Arab funds for Darfur force too late-AU official
KHARTOUM, Mar 29 (Reuters) An Arab offer to fund African Union forces in Sudan's Darfur region from October is too late as troops need immediate cash to help stop escalating violence there, an AU official today said.
''This is medicine after death,'' said Baba Gana Kingibe, the head of the AU mission in Sudan. ''We need the assistance now in order to be able to resolve the crisis.'' At an annual Arab summit in Khartoum, leaders promised to fund the cash-strapped AU force from October. 1, but the AU has renewed its mandate only until the end of September. They declined to specify how much they would give.
But Kingibe welcomed the show of solidarity for Arab-African relations in the 53-member AU, where there are often divisions between Arabic-speaking states and sub-Saharan nations.
Sudan is refusing to bend under international pressure to accept a UN takeover of the AU mission in Darfur, although some officials have said they may consider it after a peace deal is signed.
Tens of thousands of people have been killed and more than 2 million forced from their homes in three years of rape, killing and pillage in Sudan's remote west.
Washington calls the violence genocide and blames the government and its allied militia.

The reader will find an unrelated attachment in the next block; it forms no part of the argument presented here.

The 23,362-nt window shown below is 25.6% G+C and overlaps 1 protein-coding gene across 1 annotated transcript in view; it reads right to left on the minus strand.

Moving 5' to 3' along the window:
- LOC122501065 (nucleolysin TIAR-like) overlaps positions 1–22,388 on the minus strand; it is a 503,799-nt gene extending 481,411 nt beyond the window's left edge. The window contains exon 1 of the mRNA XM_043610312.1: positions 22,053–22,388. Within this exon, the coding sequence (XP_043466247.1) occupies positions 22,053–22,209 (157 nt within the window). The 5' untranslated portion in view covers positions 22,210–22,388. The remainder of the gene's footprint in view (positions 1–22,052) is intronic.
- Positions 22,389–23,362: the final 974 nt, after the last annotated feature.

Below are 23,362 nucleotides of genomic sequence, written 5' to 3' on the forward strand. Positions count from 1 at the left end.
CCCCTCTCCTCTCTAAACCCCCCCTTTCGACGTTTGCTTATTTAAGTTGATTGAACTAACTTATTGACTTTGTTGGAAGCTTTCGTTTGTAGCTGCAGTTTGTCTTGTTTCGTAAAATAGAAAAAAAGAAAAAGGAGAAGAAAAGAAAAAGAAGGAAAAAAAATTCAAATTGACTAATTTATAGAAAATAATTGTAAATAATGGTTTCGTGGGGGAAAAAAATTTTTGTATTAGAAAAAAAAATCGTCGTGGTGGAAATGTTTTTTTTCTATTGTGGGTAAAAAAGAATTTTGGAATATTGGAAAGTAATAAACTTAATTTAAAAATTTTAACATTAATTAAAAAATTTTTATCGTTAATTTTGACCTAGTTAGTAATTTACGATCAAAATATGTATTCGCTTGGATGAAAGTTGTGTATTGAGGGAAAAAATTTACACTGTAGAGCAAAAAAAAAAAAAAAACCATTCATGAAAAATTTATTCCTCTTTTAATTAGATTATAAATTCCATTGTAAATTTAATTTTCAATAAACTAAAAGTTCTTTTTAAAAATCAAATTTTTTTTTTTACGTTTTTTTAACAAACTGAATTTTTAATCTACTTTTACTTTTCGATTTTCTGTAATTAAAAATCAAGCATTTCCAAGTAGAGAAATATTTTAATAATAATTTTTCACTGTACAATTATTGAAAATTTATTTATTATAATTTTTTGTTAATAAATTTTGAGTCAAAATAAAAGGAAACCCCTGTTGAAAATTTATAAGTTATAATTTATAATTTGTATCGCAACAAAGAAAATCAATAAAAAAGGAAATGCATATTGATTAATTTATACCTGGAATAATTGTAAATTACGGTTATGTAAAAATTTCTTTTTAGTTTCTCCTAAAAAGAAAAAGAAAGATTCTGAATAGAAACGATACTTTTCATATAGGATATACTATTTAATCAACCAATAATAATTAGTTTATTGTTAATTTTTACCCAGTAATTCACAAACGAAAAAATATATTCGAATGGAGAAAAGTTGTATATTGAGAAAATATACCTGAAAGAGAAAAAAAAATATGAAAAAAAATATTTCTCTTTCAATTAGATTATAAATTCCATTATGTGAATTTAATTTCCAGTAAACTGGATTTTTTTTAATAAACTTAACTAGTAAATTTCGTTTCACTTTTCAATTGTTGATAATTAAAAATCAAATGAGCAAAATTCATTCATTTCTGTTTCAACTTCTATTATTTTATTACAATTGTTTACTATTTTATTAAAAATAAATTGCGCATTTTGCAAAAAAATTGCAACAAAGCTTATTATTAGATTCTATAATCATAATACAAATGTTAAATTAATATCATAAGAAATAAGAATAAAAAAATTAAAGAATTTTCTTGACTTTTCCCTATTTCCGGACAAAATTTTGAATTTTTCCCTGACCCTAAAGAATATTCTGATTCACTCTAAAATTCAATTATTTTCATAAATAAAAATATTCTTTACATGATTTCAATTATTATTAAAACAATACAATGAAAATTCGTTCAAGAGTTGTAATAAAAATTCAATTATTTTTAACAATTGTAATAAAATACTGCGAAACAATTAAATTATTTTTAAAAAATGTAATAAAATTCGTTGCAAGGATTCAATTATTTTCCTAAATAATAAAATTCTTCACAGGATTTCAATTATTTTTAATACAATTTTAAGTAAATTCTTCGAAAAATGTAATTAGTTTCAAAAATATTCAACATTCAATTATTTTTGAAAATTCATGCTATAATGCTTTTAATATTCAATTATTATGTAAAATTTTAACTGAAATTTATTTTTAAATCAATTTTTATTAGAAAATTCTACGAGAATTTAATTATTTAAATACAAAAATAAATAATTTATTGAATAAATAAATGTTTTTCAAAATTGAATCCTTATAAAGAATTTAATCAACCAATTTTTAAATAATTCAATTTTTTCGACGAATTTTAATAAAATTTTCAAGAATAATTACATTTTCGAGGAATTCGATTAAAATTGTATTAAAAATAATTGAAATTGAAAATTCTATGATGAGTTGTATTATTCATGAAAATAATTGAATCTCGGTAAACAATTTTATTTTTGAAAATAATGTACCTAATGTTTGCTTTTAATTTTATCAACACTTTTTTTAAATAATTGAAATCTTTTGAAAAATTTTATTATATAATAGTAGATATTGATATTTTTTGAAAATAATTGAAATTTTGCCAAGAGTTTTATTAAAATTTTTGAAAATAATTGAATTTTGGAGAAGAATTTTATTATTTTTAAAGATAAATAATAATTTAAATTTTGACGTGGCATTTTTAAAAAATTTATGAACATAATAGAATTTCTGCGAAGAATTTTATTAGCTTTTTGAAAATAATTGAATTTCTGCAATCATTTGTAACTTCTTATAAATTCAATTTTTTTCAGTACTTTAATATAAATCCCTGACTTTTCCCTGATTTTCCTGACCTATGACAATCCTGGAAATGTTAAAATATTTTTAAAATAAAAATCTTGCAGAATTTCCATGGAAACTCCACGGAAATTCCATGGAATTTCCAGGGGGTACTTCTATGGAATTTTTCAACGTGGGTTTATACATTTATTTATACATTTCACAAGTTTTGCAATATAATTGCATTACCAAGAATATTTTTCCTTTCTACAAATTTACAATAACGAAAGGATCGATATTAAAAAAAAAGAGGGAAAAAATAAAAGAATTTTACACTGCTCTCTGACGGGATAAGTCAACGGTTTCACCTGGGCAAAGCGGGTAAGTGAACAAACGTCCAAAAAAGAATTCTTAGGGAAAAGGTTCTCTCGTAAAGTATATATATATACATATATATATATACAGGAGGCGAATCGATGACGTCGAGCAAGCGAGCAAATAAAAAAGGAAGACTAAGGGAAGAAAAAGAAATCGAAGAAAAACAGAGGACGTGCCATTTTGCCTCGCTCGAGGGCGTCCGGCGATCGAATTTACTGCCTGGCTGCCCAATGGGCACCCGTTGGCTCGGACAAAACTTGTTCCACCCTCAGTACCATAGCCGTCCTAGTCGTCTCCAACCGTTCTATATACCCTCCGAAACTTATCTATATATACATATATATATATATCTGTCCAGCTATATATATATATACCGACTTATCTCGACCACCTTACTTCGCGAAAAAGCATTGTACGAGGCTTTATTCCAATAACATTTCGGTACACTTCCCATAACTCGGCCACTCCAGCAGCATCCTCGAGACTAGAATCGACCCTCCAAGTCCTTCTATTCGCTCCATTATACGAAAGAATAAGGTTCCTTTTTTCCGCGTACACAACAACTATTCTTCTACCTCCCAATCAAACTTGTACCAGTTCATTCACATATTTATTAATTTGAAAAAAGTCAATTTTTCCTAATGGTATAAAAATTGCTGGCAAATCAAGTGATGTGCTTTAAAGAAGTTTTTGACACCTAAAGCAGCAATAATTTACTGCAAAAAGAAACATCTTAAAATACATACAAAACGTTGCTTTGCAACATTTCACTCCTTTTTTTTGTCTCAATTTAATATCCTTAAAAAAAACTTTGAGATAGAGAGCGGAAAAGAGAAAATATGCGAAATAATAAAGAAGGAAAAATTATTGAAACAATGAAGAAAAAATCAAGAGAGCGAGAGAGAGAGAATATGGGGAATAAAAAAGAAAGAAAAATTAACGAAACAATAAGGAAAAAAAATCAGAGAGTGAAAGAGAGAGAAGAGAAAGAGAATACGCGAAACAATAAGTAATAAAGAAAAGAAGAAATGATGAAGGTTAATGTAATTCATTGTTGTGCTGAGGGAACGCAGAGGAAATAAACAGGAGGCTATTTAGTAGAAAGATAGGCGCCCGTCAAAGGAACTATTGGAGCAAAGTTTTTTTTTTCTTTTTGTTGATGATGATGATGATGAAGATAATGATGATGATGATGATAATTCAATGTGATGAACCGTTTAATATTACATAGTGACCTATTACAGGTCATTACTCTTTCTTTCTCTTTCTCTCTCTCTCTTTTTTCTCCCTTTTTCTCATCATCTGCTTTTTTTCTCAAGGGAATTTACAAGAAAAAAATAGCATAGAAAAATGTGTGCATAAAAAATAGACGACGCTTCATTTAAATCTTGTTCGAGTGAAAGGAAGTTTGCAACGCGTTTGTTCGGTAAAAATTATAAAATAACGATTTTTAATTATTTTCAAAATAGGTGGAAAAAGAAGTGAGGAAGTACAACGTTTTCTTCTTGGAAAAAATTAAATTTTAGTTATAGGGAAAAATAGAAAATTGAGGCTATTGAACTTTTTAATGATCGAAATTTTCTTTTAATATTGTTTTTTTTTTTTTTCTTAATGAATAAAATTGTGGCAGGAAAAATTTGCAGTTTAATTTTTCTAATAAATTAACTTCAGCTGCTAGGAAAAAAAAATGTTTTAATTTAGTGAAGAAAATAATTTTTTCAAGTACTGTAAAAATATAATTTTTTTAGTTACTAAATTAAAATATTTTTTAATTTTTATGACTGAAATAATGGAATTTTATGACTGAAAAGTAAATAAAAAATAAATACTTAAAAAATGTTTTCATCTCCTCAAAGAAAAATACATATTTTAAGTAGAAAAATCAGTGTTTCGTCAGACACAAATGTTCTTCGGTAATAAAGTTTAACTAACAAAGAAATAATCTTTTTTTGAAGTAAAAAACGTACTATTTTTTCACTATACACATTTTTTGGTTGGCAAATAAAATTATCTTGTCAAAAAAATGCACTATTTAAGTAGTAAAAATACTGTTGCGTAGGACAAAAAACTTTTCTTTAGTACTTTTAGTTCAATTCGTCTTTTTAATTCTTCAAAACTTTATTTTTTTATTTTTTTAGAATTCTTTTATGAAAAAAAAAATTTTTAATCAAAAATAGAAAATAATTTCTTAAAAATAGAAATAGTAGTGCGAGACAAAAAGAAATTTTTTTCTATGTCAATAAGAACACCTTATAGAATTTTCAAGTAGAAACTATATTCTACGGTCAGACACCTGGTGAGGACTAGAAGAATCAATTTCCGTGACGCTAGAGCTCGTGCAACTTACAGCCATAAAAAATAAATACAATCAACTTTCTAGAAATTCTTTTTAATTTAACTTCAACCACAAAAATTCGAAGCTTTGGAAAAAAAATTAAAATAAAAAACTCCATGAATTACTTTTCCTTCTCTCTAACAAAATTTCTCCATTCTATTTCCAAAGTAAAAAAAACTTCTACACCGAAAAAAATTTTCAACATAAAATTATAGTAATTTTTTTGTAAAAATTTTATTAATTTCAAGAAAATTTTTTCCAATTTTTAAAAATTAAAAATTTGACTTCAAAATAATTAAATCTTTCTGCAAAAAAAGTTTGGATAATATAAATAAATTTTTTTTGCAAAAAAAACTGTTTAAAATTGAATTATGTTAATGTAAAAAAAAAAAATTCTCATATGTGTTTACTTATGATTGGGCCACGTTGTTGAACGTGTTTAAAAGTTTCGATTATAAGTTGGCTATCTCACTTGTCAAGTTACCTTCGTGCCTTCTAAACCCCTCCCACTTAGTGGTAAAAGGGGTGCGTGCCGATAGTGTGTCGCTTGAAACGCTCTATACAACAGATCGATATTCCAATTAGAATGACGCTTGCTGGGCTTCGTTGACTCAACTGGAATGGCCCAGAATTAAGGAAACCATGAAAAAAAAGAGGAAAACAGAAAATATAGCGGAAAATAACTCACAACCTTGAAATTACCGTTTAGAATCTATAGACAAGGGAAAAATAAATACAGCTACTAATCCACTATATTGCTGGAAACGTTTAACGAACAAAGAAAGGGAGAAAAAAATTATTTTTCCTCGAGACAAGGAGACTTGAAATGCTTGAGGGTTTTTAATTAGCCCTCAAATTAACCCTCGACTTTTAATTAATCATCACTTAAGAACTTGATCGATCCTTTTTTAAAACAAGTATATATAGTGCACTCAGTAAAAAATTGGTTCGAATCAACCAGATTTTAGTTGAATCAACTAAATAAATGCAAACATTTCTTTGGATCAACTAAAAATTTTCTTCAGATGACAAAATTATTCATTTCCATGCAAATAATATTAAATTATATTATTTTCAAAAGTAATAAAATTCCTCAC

Khartoum denies the charge but the International Criminal Court is investigating alleged war crimes in the region.
Opposition politicians say Sudan opposes a UN force because they fear the soldiers would be able to arrest anyone charged by the ICC for war crimes. Senior government officials are on a list for possible targeted sanctions for obstructing the peace process in Darfur.
Kingibe said the AU mission, with its increased needs, now cost million a month to run. There are around 7,000 AU police and soldiers working in Darfur.
''We have assured funding to the end of March,'' he told Reuters, adding the European Union had also pledged 50 million euros.
The UN Security Council has asked Secretary-General Kofi Annan to report by April 24 with a plan for the possible take over. The AU has agreed in principle to support the transition.
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